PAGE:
Interfacing with C and C++

Under construction: see definition.

Interfacing with C and C++ are similar enough that both can be covered together. There are two basic mechanisms available. The first and simpler of the two uses an existing routine and is available only to C externals. Using this approach you simply specify the signature of an existing C function along with where the function can be found. The second mechanism allows you to write C or C++ code inline. The second option is always recognizable by the presence of the word "inline" in the external specification. Again, the inline option is the only one allowed for C++ externals.

Using an existing C function

Here is an example of an external targeting an existing C function. In this case it's the floor function from the C library.

floor (v: DOUBLE): DOUBLE -- Floor of `v' external "C signature (double): double use <math.h>" end

The Eiffel external function floor now gives Eiffel code access to the C library function of the same name.

Here external is an Eiffel keyword that introduces the external specification that appears in the quoted string that follows. (The quoted string is actually an Eiffel manifest string, so it could actually be a simple quoted string or a verbatim string.) Within the quoted string we find first the registered language designator, in this case "C", followed by the function's signature, followed by the location in which the C function can be found. The terms "signature" and "use" within the quoted string are technically not Eiffel language keywords, but are keywords used in the specification of externals. There is one other similar keyword "inline" which can be used, but we will address it later.

The "signature" consists of the types of the arguments to C function as well as the function's return type. The argument types are separated by commas in a list enclosed in parentheses. A colon precedes the function type. In cases in which the target function takes no arguments, it is not necessary to include a set of empty parentheses in the signature. However, for compatibility purposes, the empty parentheses are allowed.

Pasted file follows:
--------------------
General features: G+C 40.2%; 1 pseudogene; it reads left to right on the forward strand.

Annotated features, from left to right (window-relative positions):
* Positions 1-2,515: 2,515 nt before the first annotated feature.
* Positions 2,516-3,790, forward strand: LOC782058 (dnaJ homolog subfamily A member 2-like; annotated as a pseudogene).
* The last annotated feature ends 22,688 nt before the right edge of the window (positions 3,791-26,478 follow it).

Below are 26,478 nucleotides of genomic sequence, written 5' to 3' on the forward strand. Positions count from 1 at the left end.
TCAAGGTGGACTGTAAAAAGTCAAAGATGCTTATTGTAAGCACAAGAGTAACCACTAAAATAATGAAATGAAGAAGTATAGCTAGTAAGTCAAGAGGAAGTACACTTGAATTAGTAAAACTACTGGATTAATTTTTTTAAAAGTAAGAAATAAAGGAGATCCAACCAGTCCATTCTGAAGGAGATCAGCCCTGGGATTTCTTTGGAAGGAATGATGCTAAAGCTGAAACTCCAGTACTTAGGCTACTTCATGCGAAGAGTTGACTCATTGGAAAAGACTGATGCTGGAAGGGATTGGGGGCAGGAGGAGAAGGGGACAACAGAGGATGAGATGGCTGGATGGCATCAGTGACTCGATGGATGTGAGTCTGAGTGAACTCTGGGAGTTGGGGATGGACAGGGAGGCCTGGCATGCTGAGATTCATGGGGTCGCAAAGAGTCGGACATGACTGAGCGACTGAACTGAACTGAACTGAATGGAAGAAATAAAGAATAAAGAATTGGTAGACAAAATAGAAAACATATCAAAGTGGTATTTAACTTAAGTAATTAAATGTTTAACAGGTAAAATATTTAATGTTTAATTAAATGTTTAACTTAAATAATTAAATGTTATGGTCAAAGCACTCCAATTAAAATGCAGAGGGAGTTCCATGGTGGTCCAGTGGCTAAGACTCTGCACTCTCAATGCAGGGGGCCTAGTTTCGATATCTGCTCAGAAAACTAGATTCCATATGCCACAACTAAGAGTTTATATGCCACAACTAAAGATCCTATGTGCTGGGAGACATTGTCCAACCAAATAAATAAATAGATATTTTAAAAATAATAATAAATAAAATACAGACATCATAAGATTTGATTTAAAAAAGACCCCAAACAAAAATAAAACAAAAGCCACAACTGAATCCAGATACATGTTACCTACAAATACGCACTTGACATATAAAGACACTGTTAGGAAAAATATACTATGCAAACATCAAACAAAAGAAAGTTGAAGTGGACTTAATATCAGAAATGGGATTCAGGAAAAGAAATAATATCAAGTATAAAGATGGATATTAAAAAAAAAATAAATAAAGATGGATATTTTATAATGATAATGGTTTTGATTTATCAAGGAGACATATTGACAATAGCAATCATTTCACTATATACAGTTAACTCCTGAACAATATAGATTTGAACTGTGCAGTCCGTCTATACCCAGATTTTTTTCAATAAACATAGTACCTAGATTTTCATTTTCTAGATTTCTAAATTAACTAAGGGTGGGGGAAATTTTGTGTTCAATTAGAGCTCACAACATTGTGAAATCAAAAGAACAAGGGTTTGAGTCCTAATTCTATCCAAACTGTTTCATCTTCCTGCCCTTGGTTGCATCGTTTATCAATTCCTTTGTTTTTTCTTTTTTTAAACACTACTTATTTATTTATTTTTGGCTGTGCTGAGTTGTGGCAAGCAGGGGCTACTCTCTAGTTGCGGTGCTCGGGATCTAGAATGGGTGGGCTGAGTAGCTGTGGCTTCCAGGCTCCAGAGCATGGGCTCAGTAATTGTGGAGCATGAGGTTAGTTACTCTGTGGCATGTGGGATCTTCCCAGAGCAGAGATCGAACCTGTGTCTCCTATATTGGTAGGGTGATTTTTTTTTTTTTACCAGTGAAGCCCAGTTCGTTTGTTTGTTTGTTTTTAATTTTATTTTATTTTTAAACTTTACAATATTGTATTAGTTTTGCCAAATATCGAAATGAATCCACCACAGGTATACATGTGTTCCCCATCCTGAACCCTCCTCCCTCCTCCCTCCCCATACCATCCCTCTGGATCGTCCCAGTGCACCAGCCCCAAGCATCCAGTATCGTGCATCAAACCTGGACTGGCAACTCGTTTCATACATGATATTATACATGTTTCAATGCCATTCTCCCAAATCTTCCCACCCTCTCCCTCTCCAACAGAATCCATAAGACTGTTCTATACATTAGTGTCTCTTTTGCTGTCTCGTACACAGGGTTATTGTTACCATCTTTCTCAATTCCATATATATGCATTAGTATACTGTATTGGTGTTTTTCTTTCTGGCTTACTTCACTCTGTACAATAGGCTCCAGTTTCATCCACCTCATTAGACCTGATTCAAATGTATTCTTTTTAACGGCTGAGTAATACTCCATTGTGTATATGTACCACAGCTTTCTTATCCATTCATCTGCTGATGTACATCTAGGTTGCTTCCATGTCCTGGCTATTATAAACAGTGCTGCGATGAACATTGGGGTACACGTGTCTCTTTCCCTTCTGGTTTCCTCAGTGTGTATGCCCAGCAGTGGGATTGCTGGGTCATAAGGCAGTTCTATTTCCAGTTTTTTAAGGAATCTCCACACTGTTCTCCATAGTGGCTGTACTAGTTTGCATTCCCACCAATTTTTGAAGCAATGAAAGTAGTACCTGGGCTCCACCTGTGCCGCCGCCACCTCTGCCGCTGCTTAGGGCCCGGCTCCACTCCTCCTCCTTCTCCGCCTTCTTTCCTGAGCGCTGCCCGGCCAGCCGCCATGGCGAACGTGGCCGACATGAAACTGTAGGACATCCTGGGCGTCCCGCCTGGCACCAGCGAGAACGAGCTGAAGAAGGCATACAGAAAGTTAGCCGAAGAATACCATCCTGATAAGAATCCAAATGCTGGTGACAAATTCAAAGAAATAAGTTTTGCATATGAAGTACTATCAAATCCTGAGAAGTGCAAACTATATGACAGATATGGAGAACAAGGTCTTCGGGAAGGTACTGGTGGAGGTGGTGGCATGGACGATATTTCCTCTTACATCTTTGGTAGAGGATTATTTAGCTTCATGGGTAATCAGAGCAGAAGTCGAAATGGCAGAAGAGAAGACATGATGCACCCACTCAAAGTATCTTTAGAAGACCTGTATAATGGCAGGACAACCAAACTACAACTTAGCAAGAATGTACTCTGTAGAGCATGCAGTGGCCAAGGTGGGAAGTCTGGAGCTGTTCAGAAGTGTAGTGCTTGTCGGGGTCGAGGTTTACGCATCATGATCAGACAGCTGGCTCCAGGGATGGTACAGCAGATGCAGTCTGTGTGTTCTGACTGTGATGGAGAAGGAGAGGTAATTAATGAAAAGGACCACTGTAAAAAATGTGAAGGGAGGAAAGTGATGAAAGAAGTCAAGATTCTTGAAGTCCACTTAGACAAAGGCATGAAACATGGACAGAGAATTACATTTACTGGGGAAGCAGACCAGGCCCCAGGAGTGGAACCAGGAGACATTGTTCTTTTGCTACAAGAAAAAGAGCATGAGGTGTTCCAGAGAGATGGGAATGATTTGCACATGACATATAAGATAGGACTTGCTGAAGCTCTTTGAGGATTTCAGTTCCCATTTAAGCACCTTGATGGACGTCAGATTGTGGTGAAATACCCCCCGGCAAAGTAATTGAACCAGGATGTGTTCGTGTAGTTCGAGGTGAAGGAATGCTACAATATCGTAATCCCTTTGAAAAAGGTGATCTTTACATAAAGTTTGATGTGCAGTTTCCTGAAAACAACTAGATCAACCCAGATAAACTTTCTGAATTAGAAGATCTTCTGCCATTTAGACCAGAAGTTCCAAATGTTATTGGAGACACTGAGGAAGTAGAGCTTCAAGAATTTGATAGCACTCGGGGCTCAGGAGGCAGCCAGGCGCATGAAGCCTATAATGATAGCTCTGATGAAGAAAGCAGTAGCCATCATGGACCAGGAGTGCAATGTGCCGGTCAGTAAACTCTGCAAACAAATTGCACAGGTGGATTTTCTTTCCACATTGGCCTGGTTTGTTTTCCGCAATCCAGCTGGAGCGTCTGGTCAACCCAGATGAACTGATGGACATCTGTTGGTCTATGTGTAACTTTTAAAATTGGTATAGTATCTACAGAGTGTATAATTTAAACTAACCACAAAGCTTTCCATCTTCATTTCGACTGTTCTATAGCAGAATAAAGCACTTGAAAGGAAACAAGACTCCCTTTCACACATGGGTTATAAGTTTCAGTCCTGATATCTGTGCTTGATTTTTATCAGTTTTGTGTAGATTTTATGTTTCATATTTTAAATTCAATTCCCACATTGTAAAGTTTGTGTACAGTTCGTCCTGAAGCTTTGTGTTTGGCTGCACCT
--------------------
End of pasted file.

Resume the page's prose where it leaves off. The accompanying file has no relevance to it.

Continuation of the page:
The "use" part denotes provides a file name or list of file names. File names can be either "user" file names or "system" file names. In the case of our example, a system file name "<math.h>" is used. System files are those that should be found by the system with no additional information. System file names are enclosed in angle brackets. User file names are included in a quoted string. User file names will be passed as written to the operating system. Remember that when coding a user file name, that because it already occurs within a quoted string, you must use the percent sign to code the quotation marks inside a quoted string, for example:

"C signature (double): double use %"my_c_header.h%""

Alternatively, you could code the external as a verbatim string. This would make the percent signs unnecessary.

There's one more thing to note about using existing C functions. In the floor example above, the Eiffel function has the same name as the C function it targets. But that may not always be the case. It's possible that the C function name might conflict with a name already established in your class, or might conflict with Eiffel naming conventions. Suppose you wanted to call the Eiffel routine my_floor instead of floor. You could use the alias part of the external specification to state that the actual C function name differs from the Eiffel name, as shown below.